I mentioned a few months ago that I was planning to resign from the board of EV
UK: I’ve now officially done so.
Since last November, I’ve been recused from the board on all matters associated
with FTX and related topics, which has ended up being a large proportion of
board business. (This is because the recusal affected not just decisions that
were directly related to the collapse of FTX, but also many other decisions for
which the way EV UK has been affected by the collapse of FTX was important
context.) I know I initially said that I’d wait for there to be more capacity,
but trustee recruitment has moved more slowly than I’d anticipated, and with the
ongoing recusal I didn’t expect to add much capacity for the foreseeable future,
so it felt like a natural time to step down.
It’s been quite a ride over the last eleven years. Effective Ventures has grown
to a size far beyond what I expected, and I’ve felt privileged to help it on
that journey. I deeply respect the rest of the board, and the leadership teams
at EV, and I’m glad they’re at the helm.
Some people have asked me what I’m currently working on, and what my plans are.
This year has been quite spread over a number of different things, including
fundraising, helping out other EA-adjacent public figures, support for GPI, CEA
and 80,000 Hours, writing additions to What We Owe The Future and helping with
the print textbook version of utilitarianism.net that’s coming out next year.
It’s also personally been the toughest year of my life; my mental health has
been at its worst in over a decade, and I’ve been trying to deal with that, too.
At the moment, I’m doing three main things:
- Some public engagement, in particular around the WWOTF paperback and foreign
language book launches and at EAGxBerlin. This has been and will be lower-key
than the media around WWOTF last year, and more focused on in-person events; I’m
also more focused on fundraising than I was before.
- Research into "trajectory changes”: in particular, ways of increasing the
wellbeing of future generations other than 'standard' existential risk
mitigation strategies, in particular on issues that arise even if we solve AI
alignment, like digital sentience and the long reflection. I’m also doing some
learning to try to get to grips on how to update properly on the latest
developments in AI, in particular with respect to the probability of an
intelligence explosion in the next decade, and on how hard we should expect AI
alignment to be.
- Gathering information for what I should focus on next. In the medium term, I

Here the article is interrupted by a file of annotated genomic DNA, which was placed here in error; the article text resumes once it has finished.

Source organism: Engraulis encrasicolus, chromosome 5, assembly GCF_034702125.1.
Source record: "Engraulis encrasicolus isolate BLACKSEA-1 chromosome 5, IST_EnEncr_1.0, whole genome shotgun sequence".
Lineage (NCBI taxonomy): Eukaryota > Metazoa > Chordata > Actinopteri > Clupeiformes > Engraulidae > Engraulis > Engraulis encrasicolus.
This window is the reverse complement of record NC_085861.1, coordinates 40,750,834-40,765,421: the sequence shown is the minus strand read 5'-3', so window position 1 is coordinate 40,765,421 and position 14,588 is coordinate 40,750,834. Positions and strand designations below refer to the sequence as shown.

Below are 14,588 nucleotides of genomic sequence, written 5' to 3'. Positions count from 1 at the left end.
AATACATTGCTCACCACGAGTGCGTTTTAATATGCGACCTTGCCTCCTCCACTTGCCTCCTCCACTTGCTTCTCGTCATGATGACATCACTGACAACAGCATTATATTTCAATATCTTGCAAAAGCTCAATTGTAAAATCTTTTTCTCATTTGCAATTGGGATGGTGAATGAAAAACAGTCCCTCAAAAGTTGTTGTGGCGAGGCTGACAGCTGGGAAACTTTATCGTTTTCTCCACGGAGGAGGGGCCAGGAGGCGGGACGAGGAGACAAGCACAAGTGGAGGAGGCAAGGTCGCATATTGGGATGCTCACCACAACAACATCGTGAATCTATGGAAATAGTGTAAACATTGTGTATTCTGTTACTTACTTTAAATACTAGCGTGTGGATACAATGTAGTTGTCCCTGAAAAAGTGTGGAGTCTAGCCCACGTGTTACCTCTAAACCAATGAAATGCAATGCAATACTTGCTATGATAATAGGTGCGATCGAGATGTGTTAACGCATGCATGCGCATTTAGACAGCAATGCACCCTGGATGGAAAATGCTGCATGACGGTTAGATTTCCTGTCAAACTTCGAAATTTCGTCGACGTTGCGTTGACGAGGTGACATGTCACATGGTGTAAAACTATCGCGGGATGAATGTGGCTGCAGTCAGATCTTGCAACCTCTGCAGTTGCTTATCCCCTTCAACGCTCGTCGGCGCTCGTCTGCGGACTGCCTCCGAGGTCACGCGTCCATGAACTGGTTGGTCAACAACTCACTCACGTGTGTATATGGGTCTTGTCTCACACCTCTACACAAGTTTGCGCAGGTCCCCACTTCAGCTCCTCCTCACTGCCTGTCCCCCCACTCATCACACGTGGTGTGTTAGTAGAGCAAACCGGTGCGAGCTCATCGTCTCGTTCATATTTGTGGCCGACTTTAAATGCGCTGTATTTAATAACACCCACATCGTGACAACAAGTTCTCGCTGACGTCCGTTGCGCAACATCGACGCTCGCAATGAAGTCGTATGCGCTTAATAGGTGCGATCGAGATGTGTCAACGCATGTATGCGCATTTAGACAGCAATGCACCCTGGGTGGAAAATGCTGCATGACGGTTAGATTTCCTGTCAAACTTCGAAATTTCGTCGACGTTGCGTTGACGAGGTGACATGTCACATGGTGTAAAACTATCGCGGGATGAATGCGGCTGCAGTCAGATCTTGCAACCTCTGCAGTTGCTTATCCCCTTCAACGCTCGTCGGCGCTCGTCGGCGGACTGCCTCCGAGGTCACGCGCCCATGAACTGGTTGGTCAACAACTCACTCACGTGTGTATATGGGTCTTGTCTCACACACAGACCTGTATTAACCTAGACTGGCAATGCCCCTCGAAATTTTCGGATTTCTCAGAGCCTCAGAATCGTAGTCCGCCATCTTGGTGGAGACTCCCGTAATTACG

still plan to be a public proponent of EA-as-an-idea, which I think plays to my
comparative advantage, and because I’m worried about people neglecting “EA qua
EA”. If anything, all the crises faced by EA and by the world in the last year
has reminded me of just how deeply I believe in EA as a project, and how the
message of taking a thoughtful, humble, and scientific approach to doing good is
more important than ever. The precise options I’m considering are still quite
wide-ranging, including: a podcast and/or YouTube show and/or substack; a book
on effective giving; a book on evidence-based living; or deeper research into
the ethics and governance questions that arise even if we solve AI alignment. I
hope to decide on that by the end of the year.
(Clarification about my views in the context of the AI pause debate)
I'm finding it hard to communicate my views on AI risk. I feel like some people
are responding to the general vibe they think I'm giving off rather than the
actual content. Other times, it seems like people will focus on a narrow snippet
of my comments/post and respond to it without recognizing the context. For
example, one person interpreted me as saying that I'm against literally any AI
safety regulation. I'm not.
For a full disclosure, my views on AI risk can be loosely summarized as follows:
* I think AI will probably be very beneficial for humanity.
* Nonetheless, I think that there are credible, foreseeable risks from AI that
could do vast harm, and we should invest heavily to ensure these outcomes
* I also don't think technology is uniformly harmless. Plenty of technologies
have caused net harm. Factory farming is a giant net harm that might have
even made our entire industrial civilization a mistake!
* I'm not blindly against regulation. I think all laws can and should be viewed
as forms of regulations, and I don't think it's feasible for society to exist
* That said, I'm also not blindly in favor of regulation, even for AI risk. You
have to show me that the benefits outweigh the harm
* I am generally in favor of thoughtful, targeted AI regulations that align
incentives well, and reduce downside risks without completely stifling
* I'm open to extreme regulations and policies if or when an AI catastrophe
seems imminent, but I don't think we're in such a world right now. I'm not
persuaded by the arguments that people have given for this thesis, such as
Eliezer Yudkowsky's AGI ruin post.